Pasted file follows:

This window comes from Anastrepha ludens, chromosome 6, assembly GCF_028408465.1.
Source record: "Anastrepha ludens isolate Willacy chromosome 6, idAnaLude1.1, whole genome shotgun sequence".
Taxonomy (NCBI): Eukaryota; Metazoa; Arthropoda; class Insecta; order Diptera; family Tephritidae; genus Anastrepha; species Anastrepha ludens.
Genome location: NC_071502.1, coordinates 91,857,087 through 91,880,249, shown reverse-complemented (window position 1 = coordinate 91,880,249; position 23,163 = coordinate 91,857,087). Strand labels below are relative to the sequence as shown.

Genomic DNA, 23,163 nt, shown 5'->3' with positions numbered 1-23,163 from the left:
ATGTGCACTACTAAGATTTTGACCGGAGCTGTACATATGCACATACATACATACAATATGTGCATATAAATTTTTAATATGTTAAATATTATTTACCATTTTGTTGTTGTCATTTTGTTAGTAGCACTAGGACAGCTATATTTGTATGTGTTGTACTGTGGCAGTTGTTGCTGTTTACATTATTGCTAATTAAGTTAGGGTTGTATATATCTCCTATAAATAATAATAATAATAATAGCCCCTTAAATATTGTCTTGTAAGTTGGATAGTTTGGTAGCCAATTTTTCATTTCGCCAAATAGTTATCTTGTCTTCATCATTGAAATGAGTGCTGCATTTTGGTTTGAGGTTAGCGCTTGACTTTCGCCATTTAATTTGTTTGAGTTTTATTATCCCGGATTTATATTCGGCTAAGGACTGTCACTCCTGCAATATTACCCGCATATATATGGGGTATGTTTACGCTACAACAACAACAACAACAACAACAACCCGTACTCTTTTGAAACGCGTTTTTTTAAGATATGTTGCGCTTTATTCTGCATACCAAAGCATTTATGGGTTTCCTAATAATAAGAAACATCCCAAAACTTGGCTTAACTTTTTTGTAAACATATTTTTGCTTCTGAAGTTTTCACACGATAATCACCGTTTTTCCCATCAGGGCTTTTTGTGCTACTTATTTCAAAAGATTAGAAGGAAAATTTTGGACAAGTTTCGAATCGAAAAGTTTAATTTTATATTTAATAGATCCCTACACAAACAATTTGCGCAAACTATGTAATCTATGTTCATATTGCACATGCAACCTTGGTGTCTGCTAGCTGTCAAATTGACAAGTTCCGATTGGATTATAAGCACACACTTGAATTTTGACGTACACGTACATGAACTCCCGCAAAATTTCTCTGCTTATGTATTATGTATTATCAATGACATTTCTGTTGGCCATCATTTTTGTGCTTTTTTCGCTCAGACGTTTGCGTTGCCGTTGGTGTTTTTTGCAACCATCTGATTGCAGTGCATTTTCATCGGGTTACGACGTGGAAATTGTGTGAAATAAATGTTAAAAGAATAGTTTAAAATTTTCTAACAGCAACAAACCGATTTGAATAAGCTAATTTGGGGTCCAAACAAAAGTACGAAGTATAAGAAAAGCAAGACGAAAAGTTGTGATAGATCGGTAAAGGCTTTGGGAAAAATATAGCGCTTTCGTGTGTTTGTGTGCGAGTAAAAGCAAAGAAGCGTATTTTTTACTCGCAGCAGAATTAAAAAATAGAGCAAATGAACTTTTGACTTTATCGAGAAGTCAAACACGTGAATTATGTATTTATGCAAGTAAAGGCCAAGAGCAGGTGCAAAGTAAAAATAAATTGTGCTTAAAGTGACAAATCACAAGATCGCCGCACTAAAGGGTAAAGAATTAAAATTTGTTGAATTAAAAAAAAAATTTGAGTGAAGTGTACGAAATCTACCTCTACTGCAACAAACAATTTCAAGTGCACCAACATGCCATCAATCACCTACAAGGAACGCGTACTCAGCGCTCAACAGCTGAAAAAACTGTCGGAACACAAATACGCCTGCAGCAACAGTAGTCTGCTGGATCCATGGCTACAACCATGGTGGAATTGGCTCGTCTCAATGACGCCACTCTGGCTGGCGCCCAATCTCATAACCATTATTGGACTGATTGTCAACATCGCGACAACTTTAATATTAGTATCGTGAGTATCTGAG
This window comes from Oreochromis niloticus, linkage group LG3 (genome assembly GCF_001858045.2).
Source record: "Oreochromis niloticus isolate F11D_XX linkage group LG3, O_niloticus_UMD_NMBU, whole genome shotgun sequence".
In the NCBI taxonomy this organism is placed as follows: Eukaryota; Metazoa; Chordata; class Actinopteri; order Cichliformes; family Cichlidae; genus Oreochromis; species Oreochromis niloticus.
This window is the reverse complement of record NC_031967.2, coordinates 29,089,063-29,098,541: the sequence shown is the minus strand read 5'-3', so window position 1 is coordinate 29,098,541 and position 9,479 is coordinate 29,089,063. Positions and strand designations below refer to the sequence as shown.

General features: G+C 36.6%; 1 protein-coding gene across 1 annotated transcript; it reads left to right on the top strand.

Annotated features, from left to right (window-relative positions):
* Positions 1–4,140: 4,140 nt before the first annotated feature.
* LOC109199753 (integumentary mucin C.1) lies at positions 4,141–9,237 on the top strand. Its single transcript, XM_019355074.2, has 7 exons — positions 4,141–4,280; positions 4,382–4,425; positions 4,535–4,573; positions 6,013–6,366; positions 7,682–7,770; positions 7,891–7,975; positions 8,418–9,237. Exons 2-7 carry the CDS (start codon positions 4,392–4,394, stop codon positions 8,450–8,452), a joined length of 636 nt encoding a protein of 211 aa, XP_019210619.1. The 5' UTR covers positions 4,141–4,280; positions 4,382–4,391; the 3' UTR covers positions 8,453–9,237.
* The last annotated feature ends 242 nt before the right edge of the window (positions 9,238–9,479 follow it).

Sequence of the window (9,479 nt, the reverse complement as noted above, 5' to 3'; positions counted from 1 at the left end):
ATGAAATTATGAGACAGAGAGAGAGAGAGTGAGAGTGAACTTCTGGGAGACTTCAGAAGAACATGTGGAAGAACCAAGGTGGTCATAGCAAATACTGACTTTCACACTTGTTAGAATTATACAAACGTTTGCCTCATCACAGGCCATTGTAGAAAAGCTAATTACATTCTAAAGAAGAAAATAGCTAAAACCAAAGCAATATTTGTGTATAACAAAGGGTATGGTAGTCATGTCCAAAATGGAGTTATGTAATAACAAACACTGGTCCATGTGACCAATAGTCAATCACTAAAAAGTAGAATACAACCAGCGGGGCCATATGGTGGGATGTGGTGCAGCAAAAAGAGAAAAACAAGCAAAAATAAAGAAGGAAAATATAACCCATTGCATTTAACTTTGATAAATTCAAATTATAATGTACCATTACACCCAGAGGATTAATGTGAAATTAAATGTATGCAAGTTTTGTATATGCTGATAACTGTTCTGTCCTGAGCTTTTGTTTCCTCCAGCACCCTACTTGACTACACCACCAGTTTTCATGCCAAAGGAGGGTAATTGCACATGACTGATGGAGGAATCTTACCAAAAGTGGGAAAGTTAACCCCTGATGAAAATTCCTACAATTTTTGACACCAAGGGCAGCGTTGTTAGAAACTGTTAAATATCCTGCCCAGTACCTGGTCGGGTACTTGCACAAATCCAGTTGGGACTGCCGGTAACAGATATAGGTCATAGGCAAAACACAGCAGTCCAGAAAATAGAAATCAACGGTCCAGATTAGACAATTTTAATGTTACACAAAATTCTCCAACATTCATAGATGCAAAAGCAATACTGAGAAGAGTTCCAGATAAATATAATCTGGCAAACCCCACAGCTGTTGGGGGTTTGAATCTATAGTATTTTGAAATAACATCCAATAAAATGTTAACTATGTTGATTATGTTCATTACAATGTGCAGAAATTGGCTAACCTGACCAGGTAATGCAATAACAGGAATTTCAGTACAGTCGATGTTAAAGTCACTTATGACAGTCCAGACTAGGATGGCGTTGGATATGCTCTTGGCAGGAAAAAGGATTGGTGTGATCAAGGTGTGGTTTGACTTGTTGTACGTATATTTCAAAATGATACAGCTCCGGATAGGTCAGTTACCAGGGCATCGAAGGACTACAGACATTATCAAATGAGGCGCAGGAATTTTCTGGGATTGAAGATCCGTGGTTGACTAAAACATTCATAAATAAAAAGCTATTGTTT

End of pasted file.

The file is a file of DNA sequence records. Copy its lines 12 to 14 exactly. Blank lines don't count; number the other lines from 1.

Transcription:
Annotated features, from left to right (window-relative positions):
* Positions 1–4,140: 4,140 nt before the first annotated feature.
* LOC109199753 (integumentary mucin C.1) lies at positions 4,141–9,237 on the top strand. Its single transcript, XM_019355074.2, has 7 exons — positions 4,141–4,280; positions 4,382–4,425; positions 4,535–4,573; positions 6,013–6,366; positions 7,682–7,770; positions 7,891–7,975; positions 8,418–9,237. Exons 2-7 carry the CDS (start codon positions 4,392–4,394, stop codon positions 8,450–8,452), a joined length of 636 nt encoding a protein of 211 aa, XP_019210619.1. The 5' UTR covers positions 4,141–4,280; positions 4,382–4,391; the 3' UTR covers positions 8,453–9,237.